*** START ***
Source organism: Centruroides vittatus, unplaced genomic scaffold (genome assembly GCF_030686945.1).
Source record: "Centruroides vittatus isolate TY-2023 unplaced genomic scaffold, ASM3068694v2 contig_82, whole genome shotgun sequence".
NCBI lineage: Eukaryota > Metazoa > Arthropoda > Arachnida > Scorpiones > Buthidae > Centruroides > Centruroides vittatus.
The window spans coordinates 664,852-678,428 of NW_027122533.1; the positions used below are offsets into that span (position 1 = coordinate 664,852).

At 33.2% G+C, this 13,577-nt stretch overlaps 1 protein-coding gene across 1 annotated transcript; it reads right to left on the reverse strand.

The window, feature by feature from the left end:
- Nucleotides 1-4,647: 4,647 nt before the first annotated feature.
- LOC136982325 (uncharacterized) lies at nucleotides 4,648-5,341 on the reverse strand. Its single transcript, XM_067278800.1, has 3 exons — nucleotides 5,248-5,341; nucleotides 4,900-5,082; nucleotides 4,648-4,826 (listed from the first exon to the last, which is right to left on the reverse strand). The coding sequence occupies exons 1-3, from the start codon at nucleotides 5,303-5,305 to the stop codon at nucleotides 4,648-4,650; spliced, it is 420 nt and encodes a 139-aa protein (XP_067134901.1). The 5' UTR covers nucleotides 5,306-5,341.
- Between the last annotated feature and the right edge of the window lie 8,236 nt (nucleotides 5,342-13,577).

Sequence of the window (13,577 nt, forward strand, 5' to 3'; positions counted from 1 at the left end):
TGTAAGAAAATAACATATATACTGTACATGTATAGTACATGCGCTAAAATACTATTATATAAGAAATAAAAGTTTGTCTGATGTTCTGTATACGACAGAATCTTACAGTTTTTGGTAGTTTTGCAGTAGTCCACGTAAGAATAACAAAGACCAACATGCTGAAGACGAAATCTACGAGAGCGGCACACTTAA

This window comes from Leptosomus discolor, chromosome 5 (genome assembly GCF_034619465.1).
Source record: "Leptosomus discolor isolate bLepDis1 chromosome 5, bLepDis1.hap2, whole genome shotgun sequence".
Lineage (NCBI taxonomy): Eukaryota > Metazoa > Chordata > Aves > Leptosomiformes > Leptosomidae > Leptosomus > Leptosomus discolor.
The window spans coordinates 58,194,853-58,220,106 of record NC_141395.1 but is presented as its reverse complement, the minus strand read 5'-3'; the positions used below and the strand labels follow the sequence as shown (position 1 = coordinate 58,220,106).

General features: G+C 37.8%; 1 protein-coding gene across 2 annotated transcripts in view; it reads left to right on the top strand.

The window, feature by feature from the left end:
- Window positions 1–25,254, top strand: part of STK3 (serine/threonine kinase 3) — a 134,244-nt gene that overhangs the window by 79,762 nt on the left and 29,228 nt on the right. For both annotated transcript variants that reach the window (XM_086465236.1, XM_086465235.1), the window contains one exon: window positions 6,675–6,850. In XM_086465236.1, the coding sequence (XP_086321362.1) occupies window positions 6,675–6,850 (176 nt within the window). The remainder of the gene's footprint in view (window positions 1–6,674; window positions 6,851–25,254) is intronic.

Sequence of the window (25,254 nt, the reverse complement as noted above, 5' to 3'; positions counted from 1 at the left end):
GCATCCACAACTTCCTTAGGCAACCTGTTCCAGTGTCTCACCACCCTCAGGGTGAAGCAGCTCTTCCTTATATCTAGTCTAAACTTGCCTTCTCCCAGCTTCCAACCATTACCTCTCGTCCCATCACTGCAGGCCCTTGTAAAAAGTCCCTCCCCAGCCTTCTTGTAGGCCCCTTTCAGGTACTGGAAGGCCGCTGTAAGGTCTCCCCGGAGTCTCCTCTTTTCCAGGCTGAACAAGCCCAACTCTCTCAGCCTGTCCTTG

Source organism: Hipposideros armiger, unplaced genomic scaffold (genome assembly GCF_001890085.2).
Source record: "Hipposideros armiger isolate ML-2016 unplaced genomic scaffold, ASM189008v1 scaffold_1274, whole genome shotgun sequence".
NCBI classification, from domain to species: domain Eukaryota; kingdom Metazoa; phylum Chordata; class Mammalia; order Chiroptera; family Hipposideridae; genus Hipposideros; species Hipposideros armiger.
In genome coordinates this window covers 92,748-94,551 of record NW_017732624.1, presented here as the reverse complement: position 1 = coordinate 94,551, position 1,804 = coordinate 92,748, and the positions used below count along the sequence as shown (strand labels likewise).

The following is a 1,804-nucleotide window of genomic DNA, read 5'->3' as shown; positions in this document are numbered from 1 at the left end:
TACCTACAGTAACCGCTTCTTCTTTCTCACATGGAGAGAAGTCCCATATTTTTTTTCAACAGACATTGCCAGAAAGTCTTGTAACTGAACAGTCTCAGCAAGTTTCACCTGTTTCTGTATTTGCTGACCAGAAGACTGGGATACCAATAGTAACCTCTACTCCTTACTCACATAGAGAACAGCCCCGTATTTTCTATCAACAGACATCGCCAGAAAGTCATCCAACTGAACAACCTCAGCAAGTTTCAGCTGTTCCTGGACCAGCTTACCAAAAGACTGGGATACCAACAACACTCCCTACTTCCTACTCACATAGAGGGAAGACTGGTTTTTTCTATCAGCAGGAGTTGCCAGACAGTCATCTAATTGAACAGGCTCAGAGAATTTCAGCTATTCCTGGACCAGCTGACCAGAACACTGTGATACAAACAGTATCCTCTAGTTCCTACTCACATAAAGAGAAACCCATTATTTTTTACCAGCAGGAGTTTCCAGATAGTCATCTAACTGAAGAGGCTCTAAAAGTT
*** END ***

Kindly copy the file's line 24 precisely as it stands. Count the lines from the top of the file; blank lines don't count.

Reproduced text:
In genome coordinates this window covers 92,748-94,551 of record NW_017732624.1, presented here as the reverse complement: position 1 = coordinate 94,551, position 1,804 = coordinate 92,748, and the positions used below count along the sequence as shown (strand labels likewise).